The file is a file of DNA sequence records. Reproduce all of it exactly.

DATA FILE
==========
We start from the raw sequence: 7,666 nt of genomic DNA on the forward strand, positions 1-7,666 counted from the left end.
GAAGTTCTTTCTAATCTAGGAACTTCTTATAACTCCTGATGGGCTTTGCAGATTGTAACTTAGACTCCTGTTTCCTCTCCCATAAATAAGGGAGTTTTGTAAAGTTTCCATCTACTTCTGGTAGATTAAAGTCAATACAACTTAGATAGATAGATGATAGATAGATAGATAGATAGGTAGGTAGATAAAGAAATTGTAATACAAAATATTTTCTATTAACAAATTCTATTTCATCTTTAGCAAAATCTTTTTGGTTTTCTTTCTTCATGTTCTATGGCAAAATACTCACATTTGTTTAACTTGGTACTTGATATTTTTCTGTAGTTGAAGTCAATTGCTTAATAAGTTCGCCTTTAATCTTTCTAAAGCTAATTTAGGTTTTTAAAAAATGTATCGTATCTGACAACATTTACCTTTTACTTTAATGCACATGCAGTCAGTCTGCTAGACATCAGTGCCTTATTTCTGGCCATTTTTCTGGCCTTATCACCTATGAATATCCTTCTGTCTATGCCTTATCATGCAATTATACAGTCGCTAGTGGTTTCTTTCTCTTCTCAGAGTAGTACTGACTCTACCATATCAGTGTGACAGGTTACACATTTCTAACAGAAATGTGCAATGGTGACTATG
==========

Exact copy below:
We start from the raw sequence: 7,666 nt of genomic DNA on the forward strand, positions 1-7,666 counted from the left end.
GAAGTTCTTTCTAATCTAGGAACTTCTTATAACTCCTGATGGGCTTTGCAGATTGTAACTTAGACTCCTGTTTCCTCTCCCATAAATAAGGGAGTTTTGTAAAGTTTCCATCTACTTCTGGTAGATTAAAGTCAATACAACTTAGATAGATAGATGATAGATAGATAGATAGATAGGTAGGTAGATAAAGAAATTGTAATACAAAATATTTTCTATTAACAAATTCTATTTCATCTTTAGCAAAATCTTTTTGGTTTTCTTTCTTCATGTTCTATGGCAAAATACTCACATTTGTTTAACTTGGTACTTGATATTTTTCTGTAGTTGAAGTCAATTGCTTAATAAGTTCGCCTTTAATCTTTCTAAAGCTAATTTAGGTTTTTAAAAAATGTATCGTATCTGACAACATTTACCTTTTACTTTAATGCACATGCAGTCAGTCTGCTAGACATCAGTGCCTTATTTCTGGCCATTTTTCTGGCCTTATCACCTATGAATATCCTTCTGTCTATGCCTTATCATGCAATTATACAGTCGCTAGTGGTTTCTTTCTCTTCTCAGAGTAGTACTGACTCTACCATATCAGTGTGACAGGTTACACATTTCTAACAGAAATGTGCAATGGTGACTATG